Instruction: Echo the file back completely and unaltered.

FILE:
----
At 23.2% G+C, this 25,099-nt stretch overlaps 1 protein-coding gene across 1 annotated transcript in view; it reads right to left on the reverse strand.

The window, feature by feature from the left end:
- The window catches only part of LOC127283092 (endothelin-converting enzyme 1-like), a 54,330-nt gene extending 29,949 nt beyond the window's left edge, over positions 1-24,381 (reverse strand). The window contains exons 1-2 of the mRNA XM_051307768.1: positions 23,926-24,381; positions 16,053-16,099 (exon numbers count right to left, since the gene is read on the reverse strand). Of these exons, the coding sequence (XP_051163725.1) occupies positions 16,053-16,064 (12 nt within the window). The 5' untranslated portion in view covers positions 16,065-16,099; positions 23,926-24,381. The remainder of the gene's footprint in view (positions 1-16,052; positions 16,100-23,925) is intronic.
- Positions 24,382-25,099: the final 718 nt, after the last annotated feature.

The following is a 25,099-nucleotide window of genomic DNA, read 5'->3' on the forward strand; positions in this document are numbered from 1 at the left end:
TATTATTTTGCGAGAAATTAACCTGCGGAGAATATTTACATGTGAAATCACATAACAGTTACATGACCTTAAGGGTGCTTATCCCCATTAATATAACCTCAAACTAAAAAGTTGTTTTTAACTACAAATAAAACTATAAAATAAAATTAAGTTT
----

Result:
At 23.2% G+C, this 25,099-nt stretch overlaps 1 protein-coding gene across 1 annotated transcript in view; it reads right to left on the reverse strand.

The window, feature by feature from the left end:
- The window catches only part of LOC127283092 (endothelin-converting enzyme 1-like), a 54,330-nt gene extending 29,949 nt beyond the window's left edge, over positions 1-24,381 (reverse strand). The window contains exons 1-2 of the mRNA XM_051307768.1: positions 23,926-24,381; positions 16,053-16,099 (exon numbers count right to left, since the gene is read on the reverse strand). Of these exons, the coding sequence (XP_051163725.1) occupies positions 16,053-16,064 (12 nt within the window). The 5' untranslated portion in view covers positions 16,065-16,099; positions 23,926-24,381. The remainder of the gene's footprint in view (positions 1-16,052; positions 16,100-23,925) is intronic.
- Positions 24,382-25,099: the final 718 nt, after the last annotated feature.

The following is a 25,099-nucleotide window of genomic DNA, read 5'->3' on the forward strand; positions in this document are numbered from 1 at the left end:
TATTATTTTGCGAGAAATTAACCTGCGGAGAATATTTACATGTGAAATCACATAACAGTTACATGACCTTAAGGGTGCTTATCCCCATTAATATAACCTCAAACTAAAAAGTTGTTTTTAACTACAAATAAAACTATAAAATAAAATTAAGTTT